When applying for a technical writing position, you will need to submit a resume as well as a technical writing cover letter. These documents help to give a potential employer an idea of your skills and qualifications, but more importantly, your cover letter is an opportunity to showcase some of your technical writing skills. When writing a technical writing cover letter, it is exceptionally important to ensure the document is properly formatted and checked for any errors. Since the job you want focuses on technical writing, which requires an eye for detail and impeccable grammar skills, your cover letter should reflect such skills and talents.
The technical writing cover letter should also be fairly brief. The letter should never be more than a page long, and it is best to stick to three to four short paragraphs. A longer letter may encourage the reader to stop reading and ignore crucial information. Remember that your goal with the technical writing cover letter is to produce a good first impression, but also to give the reader a quick and easy understanding of your most relevant skills and motivations. Employers may also want to know how you heard about the job, and you should definitely include information as to why you are interested in that particular employer.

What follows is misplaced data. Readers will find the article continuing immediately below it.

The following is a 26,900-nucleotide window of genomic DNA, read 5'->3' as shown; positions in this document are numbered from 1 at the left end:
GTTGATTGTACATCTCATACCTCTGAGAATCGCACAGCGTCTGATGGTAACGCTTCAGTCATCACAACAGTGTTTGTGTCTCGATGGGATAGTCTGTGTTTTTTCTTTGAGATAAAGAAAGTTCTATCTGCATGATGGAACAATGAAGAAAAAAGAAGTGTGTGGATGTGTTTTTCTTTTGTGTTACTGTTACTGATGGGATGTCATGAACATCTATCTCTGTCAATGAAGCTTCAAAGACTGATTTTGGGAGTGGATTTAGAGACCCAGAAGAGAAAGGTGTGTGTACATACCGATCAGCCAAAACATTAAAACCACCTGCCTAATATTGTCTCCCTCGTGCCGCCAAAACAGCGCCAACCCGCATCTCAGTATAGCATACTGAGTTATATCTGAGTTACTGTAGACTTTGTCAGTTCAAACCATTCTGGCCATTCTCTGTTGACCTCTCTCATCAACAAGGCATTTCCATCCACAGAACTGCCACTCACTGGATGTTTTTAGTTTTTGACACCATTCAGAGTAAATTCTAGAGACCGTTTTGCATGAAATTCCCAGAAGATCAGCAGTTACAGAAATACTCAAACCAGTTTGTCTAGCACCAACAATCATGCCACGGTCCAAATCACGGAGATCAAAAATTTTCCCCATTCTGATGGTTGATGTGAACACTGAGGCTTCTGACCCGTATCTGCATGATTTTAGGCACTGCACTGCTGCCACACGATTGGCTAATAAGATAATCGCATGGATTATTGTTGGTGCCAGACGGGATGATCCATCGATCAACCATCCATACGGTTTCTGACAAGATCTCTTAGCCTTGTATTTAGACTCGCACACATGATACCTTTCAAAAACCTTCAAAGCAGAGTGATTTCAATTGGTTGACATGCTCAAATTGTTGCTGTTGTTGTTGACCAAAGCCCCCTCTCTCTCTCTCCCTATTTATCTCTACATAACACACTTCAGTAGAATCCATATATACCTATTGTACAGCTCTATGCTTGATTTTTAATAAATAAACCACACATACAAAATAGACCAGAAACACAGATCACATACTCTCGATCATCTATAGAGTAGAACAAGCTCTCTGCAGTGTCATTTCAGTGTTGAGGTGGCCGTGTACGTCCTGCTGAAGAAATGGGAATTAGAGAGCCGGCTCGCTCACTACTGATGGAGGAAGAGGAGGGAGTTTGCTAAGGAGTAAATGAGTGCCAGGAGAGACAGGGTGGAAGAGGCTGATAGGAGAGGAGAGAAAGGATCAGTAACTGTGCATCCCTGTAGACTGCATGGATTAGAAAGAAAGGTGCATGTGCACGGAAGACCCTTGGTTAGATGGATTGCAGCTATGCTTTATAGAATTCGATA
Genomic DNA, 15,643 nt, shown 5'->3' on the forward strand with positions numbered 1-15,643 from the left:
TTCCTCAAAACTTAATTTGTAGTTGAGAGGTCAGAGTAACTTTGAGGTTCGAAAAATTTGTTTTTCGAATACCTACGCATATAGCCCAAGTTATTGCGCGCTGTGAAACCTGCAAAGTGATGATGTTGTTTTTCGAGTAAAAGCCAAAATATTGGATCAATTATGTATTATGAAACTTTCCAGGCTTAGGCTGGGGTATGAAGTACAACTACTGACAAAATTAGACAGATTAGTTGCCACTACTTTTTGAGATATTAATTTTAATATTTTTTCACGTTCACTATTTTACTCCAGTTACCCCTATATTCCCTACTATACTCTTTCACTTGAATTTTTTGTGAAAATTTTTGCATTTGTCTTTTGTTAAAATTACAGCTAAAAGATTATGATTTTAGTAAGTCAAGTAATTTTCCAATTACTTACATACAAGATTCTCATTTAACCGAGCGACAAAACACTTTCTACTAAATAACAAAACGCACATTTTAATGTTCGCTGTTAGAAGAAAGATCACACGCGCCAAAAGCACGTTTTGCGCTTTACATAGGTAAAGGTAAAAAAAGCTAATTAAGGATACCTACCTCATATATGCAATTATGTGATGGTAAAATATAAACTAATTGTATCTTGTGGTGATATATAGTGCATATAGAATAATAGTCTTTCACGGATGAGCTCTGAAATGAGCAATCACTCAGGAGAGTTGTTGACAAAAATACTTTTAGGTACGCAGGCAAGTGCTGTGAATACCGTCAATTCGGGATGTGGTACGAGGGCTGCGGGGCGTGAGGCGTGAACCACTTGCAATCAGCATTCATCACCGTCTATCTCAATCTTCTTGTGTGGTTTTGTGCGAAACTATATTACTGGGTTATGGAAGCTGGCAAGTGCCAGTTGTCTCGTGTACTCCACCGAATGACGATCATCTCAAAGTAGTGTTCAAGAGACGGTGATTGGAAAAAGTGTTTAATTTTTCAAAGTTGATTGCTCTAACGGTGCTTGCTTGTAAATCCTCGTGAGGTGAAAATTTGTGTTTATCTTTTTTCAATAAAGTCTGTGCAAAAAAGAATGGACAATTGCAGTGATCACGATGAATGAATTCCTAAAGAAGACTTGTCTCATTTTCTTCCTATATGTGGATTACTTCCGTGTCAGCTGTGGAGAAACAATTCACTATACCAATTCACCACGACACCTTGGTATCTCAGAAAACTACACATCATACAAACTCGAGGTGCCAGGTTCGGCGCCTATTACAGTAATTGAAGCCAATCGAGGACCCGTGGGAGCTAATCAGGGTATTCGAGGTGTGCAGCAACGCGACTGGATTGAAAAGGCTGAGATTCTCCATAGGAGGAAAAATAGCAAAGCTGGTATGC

Try to tailor your technical writing cover letter to each different employer to which you are applying. The cover letter should give your reader an understanding as to why you want to work for that employer, what you can offer that employer with your skills and talents, and what your goals are once you get hired. Be as brief as possible when writing your cover letter, and leave out any extraneous details; you will have an opportunity to be more thorough in your explanations once you secure a job interview.
Whenever possible, address your technical writing cover letter to a specific person. Avoid addressing it "To Whom It May Concern," as this shows employers you did not go through the trouble to find a specific addressee. Be as personal as possible; in many cases, you will be able to find a human resources employee or manager to whom the letter should be addressed. Such information can be found on the company's website, or in some cases, right in the job posting or description. Make sure all of your contact information is clearly posted on the letter so the employer can get in touch with you for an interview.